A novel study of honey bee genetic diversity co-authored by an Indiana University biologist has for the first time found that greater diversity in worker bees leads to colonies with fewer pathogens and more abundant helpful bacteria like probiotic species.
“We don’t yet know what’s causing colony collapse disorder, but colonies that succumb to it suffer from a broad range of problems,” Newton said of a phenomenon that the U.S. Department of Agriculture says has taken about 34 percent of the overall U.S. honey bee population each year since 2007. “What we observed in our work was that there was less likelihood of potentially pathogenic bacteria showing up in genetically diverse honey bee colonies compared to genetically uniform colonies.”
The team was able to sample and then classify over 70,500 genetic sequences for bacterial genera from 10 genetically uniform colonies and 12 genetically diverse colonies by analyzing a specific molecule found in RNA — a first for examining honey bees and their symbiotic microbes. Their study is the largest of its kind — the single-largest analysis of newly identified active microbes ever to be identified in honey bees. In addition, they revealed that those microbes were more diverse in genetically diverse colonies (1,105 unique bacterial species) compared to genetically uniform colonies (781 species).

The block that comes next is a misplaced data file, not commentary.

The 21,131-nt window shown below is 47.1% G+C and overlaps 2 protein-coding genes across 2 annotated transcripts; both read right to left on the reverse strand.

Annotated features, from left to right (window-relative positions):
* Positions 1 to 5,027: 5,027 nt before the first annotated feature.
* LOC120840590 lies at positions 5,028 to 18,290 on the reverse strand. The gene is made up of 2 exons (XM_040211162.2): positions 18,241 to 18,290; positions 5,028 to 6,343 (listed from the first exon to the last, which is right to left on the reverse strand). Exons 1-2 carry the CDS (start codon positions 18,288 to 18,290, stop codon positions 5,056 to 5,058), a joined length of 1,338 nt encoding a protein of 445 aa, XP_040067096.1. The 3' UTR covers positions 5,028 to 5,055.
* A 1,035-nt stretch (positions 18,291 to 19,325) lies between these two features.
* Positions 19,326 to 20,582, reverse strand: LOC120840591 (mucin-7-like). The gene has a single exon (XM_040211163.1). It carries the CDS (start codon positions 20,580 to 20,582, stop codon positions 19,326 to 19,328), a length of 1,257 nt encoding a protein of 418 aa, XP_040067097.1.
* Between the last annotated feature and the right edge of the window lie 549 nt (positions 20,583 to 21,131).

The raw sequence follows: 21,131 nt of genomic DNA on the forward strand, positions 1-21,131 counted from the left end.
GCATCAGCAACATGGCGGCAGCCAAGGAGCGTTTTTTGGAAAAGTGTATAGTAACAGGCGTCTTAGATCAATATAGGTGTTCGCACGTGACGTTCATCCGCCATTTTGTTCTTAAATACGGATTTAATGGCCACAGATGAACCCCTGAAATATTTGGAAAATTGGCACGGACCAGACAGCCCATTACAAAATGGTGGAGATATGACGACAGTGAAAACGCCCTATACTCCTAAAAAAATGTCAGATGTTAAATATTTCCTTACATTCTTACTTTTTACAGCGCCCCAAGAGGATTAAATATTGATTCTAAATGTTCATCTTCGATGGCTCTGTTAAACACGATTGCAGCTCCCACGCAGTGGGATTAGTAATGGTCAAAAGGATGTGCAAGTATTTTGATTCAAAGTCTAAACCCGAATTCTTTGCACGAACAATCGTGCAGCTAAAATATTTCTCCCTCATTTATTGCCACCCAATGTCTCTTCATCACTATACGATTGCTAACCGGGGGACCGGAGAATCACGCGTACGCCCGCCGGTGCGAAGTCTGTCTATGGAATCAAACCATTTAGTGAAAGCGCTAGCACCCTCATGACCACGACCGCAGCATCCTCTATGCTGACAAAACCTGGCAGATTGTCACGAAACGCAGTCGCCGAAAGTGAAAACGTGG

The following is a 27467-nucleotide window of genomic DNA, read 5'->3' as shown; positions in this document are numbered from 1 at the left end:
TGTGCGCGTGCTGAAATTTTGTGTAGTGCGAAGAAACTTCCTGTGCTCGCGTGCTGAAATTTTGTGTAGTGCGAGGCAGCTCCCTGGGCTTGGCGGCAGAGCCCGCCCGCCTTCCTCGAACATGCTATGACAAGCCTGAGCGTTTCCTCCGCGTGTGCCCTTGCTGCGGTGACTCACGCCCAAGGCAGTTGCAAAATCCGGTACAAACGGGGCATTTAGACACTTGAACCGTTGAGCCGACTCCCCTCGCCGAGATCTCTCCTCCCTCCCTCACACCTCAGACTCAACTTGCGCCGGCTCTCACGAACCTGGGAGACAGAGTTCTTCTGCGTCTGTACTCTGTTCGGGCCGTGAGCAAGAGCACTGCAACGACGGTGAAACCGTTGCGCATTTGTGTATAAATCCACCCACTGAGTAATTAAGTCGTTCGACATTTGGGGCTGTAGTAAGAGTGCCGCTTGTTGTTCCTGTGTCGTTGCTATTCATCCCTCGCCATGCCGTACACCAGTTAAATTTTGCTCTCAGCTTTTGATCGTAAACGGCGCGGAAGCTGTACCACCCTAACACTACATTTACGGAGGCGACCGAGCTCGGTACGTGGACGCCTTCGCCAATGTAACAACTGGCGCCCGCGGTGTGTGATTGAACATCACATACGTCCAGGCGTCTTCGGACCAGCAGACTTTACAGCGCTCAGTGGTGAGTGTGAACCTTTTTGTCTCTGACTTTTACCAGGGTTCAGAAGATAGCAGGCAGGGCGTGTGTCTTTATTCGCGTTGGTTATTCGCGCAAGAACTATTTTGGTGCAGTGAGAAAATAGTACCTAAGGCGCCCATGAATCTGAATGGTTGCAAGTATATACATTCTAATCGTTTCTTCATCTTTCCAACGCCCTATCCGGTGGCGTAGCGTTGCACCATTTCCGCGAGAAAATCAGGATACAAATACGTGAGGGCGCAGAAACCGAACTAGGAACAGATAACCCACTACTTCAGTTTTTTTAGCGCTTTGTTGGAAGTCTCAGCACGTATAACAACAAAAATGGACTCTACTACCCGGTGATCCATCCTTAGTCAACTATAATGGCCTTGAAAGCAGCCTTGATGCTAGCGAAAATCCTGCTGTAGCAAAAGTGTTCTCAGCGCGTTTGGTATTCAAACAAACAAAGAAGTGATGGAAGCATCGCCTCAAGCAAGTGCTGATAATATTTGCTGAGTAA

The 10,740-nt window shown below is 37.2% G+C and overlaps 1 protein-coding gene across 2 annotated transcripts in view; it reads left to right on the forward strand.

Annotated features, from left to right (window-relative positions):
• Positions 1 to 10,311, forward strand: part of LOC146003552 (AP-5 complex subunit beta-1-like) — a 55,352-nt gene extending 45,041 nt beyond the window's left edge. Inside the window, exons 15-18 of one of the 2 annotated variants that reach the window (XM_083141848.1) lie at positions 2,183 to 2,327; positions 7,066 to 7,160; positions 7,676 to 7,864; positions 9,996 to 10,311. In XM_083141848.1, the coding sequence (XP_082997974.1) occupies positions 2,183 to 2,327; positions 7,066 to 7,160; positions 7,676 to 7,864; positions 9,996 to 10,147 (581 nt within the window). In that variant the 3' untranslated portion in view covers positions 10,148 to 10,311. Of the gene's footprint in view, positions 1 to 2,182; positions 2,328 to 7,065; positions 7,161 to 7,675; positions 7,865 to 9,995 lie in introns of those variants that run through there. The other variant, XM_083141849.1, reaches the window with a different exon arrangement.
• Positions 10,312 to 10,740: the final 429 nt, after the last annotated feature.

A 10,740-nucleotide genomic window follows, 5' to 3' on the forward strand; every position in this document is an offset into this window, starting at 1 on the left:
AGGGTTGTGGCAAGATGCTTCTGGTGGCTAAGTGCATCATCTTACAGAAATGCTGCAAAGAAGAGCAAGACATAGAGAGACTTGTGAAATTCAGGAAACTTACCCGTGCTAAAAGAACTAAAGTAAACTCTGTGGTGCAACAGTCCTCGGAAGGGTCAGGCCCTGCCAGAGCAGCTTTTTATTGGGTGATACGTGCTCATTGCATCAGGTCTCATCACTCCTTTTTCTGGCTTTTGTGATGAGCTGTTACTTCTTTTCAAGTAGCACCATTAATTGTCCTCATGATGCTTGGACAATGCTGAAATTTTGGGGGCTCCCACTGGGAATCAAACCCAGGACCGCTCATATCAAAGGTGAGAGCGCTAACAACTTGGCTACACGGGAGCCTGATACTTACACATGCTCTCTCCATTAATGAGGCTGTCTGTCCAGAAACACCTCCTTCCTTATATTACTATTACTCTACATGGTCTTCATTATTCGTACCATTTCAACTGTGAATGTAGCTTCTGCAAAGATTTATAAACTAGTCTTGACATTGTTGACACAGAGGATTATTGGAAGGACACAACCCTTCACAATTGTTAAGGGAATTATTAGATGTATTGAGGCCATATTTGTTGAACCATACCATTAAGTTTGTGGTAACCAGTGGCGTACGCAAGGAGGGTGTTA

“What we found was that genetically diverse colonies have a more diverse, healthful, active bacterial community — a greater number and diversity of bacterial sequences affiliated with beneficial genera were found in genetically diverse colonies,” Newton said. “Conversely, genetically uniform colonies had a higher activity of potential plant and animal pathogens in their digestive tract — 127 percent higher than workers from genetically diverse colonies.”
Newton’s co-author, Heather Mattila, has been investigating the benefits of genetic diversity for honey bees for years and was thrilled to have Newton’s microbial expertise incorporated into the project.
“This is an exciting result because it gives us insight into how individual bees and their symbionts can enhance the overall health of a colony when it is genetically diverse,” Mattila said.